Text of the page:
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Staying power will be the key to success for Alberta’s new energy efficiency programs

Energy Efficiency Q & A: Jesse Row, Executive Director, Alberta Energy Efficiency Alliance (AEEA) and new CEEA board member

Q: Alberta finally has an energy efficiency agency, what do you think will contribute to making it a success?

Jesse Row and the AEEA led the charge for new energy efficiency programs in Alberta.

A: It’s great to see Alberta getting back into energy efficiency. After just a few months of new programs, it’s already been successful. There’s a lot of interest from Albertans in the programs and we expect it will grow as more programs are added.

Q: How does EEA compare to other agencies and programs across Canada?

A: Energy Efficiency Alberta is obviously a different approach than programs that are led by utilities across the country. The closest comparison at this point is Efficiency Nova Scotia, which was been referenced fairly often while EEA was being set up.

The basic approach to energy efficiency programs is fairly similar to all other provinces, however. Energy Efficiency Alberta is just getting started so there are only four programs currently, but the number of programs will increase over time as the budget for the next three years is $566 million.

This will place Alberta about middle of the road compared with other provinces when it comes to per capita program funding. It’s an amazing start for a province that was the only one without any consumer programs only a year ago.

Q: What was your role in helping to establish these new programs?

A: The Alberta Energy Efficiency Alliance has been leading the charge when it comes to calling for new energy efficiency programs in the province.

When the current Climate Leadership Plan was being developed, we were very active in raising awareness around the role energy efficiency can play in not only reducing emissions, but reducing costs and creating jobs at the same time. I believe our involvement significantly increased the level of ambition that Alberta now has around energy efficiency.

I also had the opportunity to sit on the government’s Energy Efficiency Advisory Panel last year. The panel gathered input from all corners of the province and made recommendations for EEA’s initial set of programs and their long-term vision. These initial programs were designed to be accessible to all Albertans and Alberta organizations, and were able to be launched quickly with low risk. Over the long term, the panel recommended that Energy Efficiency Alberta build a diverse portfolio of programs similar to those seen in other provinces.

Q: What part of Energy Efficiency Alberta’s work could prove challenging?

A: The biggest challenge we have is to ensure energy efficiency programming lasts over the long term. We know that consistent programming is the best way to achieve significant energy savings.

This is a top priority for the Alberta Energy Efficiency Alliance while we continue to work on other policy changes such as adoption of national building codes, enabling municipalities to offer property-tied financing such as PACE and mandate building energy labelling, creating energy efficiency programs for large industry in Alberta, and the integration of energy efficiency into Alberta’s utility system. On the last item in particular, a best practice that we currently see for energy efficiency is to have a clear mandate for utility regulators and others to pursue all cost effective energy efficiency. We’re not there yet in Alberta, but it’s certainly a goal worth pursuing.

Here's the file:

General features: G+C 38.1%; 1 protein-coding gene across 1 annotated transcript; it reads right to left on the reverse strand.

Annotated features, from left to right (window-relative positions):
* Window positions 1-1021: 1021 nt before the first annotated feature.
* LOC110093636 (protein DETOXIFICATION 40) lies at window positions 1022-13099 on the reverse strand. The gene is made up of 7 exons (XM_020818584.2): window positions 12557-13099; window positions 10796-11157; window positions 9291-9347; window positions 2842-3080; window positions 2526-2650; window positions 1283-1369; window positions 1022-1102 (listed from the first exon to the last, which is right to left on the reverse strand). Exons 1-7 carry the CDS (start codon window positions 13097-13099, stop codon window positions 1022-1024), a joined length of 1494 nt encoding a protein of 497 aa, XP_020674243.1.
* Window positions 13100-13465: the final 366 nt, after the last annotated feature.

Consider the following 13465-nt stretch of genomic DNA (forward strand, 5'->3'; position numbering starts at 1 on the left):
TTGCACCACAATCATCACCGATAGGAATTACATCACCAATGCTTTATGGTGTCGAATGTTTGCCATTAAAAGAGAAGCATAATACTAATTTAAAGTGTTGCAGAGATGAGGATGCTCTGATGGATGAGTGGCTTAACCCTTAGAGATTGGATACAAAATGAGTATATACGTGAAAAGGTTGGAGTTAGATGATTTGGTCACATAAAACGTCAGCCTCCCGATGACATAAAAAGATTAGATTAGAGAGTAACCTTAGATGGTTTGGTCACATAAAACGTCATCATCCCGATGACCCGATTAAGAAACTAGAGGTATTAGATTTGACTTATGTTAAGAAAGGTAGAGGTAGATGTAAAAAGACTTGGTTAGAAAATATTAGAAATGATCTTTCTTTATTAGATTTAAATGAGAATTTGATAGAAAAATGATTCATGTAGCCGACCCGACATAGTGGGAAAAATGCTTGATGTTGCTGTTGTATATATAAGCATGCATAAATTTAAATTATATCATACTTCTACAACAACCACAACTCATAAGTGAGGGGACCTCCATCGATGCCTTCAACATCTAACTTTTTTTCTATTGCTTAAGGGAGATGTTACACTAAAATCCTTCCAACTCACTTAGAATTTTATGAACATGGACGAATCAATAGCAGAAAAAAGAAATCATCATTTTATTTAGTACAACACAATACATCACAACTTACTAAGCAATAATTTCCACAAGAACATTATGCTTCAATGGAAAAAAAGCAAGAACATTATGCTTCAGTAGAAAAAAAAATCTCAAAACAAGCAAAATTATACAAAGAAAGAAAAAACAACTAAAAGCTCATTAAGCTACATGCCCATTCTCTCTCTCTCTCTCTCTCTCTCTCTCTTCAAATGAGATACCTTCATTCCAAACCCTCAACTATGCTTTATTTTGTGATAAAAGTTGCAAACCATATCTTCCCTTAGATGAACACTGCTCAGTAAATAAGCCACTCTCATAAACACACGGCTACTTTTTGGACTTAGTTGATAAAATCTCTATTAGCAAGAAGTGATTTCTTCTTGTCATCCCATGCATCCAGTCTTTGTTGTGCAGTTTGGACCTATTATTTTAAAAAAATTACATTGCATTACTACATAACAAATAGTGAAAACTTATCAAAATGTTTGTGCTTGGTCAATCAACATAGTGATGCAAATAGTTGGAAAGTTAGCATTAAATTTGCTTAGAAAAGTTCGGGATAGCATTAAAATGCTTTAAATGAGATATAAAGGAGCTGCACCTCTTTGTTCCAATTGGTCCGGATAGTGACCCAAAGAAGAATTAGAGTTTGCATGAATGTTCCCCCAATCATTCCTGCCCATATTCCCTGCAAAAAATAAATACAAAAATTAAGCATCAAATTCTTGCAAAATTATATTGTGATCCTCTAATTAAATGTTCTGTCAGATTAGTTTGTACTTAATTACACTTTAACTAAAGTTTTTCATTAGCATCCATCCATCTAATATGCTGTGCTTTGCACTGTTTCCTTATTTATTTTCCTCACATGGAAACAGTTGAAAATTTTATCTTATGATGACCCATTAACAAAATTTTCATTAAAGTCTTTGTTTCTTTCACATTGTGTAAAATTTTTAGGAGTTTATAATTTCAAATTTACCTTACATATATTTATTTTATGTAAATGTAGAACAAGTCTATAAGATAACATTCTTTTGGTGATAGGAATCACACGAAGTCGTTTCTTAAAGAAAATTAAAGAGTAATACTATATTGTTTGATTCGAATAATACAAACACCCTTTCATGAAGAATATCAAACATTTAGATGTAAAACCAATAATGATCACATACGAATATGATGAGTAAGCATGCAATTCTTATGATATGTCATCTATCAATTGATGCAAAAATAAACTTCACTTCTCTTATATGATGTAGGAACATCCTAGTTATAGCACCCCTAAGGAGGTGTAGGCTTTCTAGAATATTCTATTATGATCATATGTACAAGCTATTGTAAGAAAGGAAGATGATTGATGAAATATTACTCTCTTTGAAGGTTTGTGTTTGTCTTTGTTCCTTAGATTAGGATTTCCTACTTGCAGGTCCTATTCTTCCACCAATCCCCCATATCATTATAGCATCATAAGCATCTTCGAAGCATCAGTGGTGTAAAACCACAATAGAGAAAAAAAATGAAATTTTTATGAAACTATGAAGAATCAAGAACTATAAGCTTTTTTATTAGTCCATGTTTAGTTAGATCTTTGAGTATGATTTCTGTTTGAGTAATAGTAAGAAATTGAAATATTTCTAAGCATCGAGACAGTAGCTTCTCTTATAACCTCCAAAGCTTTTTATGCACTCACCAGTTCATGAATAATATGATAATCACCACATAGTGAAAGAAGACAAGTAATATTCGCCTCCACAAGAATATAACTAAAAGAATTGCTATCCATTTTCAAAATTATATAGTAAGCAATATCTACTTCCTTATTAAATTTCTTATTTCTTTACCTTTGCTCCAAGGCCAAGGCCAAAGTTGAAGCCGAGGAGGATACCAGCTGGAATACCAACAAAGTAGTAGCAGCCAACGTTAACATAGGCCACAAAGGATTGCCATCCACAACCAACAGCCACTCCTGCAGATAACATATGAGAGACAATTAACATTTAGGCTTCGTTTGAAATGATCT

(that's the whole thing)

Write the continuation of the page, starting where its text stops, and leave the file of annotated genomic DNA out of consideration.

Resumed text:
Q: What do you consider the most innovative, best-in-class EE programs in North America, Europe?

A: I haven’t looked closely at Europe, but the programs in Massachusetts have been cited as leaders in North America. I think it’s really encouraging to hear that these programs continue to capture increasing amounts of energy efficiency even though they’re already leading the pack. It shows we have a long way to go in Alberta and the rest of Canada before we hit a limit on how much energy efficiency we should be pursuing, if there is a limit.

Q: In terms of the pan-Canadian framework on clean growth and climate change which province do you consider a leader on cutting emissions?

A: Certainly Ontario needs to be given kudos for the coal phase out they did a number of years ago. Alberta is now on that path and it’s looking like carbon pricing policies may drive this transition even faster than originally expected. Other provinces shouldn’t be ignored though because they didn’t have coal-fired power plants to begin with. It will be really interesting to see which ones will take the next step to reducing their emissions even further and I expect energy efficiency will need to play a big role in meeting deep emission reduction targets – especially because efficiency can also help with bringing down costs along the way.

Q: We know the power energy efficiency has to cut GHG emissions. How do renewables compare and how can they work together?

A: Deep emission reductions require both efficiency and renewables. You can’t get there with only one.

Energy efficiency has the advantage of being lower cost than any form of new generation, so it can really help with keeping costs manageable for consumers.

The demand response side of energy efficiency can also help with the integration of renewable energy into the electricity grid as it increases the flexibility of an increasingly complex system. The timing couldn’t be better, in fact, with new smart products coming into the marketplace at the same time as a push for more renewables. We just need to put systems in place to take advantage of it all.

Posted June 26, 2017